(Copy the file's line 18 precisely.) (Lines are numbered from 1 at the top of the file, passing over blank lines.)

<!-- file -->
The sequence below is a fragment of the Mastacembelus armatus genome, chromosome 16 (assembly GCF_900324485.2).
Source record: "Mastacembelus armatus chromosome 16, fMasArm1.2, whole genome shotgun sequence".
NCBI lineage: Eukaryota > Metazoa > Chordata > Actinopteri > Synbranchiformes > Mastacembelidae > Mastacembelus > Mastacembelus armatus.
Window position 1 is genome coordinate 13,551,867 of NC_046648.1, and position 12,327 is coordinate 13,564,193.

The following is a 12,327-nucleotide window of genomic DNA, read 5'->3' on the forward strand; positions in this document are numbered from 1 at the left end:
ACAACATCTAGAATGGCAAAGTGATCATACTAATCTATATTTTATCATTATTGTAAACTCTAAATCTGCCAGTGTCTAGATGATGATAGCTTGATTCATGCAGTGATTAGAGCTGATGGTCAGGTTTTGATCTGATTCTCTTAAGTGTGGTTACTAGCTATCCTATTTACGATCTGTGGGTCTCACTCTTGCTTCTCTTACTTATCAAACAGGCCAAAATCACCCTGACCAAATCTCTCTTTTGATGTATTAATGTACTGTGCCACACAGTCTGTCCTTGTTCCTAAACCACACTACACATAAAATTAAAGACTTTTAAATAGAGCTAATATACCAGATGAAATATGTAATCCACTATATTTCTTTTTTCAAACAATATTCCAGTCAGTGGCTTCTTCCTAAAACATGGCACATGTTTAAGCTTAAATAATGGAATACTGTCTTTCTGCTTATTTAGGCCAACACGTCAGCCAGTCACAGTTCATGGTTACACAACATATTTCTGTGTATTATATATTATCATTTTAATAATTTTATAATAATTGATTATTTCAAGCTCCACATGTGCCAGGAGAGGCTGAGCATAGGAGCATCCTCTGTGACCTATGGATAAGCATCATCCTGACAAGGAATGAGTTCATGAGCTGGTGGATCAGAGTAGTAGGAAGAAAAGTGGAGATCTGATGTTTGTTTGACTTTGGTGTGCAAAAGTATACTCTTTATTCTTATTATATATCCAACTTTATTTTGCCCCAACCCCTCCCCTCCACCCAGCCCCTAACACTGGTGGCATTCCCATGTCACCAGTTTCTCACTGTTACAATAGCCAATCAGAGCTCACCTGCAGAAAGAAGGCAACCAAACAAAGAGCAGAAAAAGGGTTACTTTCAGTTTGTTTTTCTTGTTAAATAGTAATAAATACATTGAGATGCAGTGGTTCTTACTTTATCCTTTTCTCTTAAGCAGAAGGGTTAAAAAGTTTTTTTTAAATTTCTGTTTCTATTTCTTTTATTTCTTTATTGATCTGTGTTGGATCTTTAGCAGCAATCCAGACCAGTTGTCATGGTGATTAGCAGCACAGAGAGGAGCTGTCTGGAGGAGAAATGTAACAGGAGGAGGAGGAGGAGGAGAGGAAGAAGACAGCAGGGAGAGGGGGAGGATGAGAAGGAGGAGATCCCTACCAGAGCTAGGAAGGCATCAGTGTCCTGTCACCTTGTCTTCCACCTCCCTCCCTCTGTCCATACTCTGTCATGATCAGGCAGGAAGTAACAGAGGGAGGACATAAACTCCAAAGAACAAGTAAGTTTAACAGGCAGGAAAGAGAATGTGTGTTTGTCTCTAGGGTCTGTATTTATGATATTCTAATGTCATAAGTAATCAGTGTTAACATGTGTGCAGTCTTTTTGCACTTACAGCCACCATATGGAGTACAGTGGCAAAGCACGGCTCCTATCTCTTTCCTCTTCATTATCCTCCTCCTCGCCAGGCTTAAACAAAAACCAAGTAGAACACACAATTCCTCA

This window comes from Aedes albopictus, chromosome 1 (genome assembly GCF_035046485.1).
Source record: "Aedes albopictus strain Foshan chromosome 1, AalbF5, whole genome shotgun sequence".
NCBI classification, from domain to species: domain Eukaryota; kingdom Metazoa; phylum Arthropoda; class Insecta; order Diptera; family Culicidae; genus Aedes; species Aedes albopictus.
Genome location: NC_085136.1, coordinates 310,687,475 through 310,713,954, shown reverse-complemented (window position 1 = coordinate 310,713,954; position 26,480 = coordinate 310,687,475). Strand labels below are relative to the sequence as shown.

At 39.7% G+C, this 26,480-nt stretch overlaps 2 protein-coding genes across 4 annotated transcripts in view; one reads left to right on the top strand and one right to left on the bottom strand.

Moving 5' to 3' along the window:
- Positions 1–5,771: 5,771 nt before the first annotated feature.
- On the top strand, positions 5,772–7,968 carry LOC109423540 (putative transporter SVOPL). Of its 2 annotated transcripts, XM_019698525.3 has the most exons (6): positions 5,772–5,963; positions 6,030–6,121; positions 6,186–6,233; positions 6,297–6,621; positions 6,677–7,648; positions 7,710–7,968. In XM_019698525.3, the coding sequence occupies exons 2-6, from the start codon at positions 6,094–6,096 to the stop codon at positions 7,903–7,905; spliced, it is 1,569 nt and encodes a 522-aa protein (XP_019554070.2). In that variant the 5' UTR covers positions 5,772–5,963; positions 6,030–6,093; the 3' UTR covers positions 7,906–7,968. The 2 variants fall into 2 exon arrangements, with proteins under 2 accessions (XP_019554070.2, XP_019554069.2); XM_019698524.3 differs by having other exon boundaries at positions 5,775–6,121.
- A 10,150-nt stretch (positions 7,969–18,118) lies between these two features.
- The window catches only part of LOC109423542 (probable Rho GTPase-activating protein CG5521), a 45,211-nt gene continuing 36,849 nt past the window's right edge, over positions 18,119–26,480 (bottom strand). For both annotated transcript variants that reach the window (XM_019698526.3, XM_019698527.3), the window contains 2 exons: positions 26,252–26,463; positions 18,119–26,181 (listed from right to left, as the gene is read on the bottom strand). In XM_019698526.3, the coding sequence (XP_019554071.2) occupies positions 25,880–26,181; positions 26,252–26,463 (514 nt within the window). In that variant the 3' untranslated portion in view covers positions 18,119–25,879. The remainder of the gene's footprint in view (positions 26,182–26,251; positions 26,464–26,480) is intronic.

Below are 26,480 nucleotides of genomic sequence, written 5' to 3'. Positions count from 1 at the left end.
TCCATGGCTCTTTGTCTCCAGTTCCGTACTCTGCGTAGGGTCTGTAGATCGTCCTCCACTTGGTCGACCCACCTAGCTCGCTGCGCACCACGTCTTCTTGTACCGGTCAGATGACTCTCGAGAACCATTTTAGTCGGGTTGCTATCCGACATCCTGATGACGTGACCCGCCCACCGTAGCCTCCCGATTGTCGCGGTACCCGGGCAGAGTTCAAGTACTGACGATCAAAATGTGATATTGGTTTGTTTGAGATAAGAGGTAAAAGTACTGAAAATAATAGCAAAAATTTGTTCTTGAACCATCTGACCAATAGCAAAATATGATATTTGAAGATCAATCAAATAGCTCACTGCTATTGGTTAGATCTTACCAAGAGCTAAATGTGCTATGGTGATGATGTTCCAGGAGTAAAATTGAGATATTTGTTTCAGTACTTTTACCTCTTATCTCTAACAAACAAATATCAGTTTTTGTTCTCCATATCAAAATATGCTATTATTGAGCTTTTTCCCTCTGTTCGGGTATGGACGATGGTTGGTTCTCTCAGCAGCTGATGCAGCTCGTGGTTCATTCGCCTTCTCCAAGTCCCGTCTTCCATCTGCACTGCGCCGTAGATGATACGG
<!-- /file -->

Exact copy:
TCCATGGCTCTTTGTCTCCAGTTCCGTACTCTGCGTAGGGTCTGTAGATCGTCCTCCACTTGGTCGACCCACCTAGCTCGCTGCGCACCACGTCTTCTTGTACCGGTCAGATGACTCTCGAGAACCATTTTAGTCGGGTTGCTATCCGACATCCTGATGACGTGACCCGCCCACCGTAGCCTCCCGATTGTCGCGGTACCCGGGCAGAGTTCAAGTACTGACGATCAAAATGTGATATTGGTTTGTTTGAGATAAGAGGTAAAAGTACTGAAAATAATAGCAAAAATTTGTTCTTGAACCATCTGACCAATAGCAAAATATGATATTTGAAGATCAATCAAATAGCTCACTGCTATTGGTTAGATCTTACCAAGAGCTAAATGTGCTATGGTGATGATGTTCCAGGAGTAAAATTGAGATATTTGTTTCAGTACTTTTACCTCTTATCTCTAACAAACAAATATCAGTTTTTGTTCTCCATATCAAAATATGCTATTATTGAGCTTTTTCCCTCTGTTCGGGTATGGACGATGGTTGGTTCTCTCAGCAGCTGATGCAGCTCGTGGTTCATTCGCCTTCTCCAAGTCCCGTCTTCCATCTGCACTGCGCCGTAGATGATACGG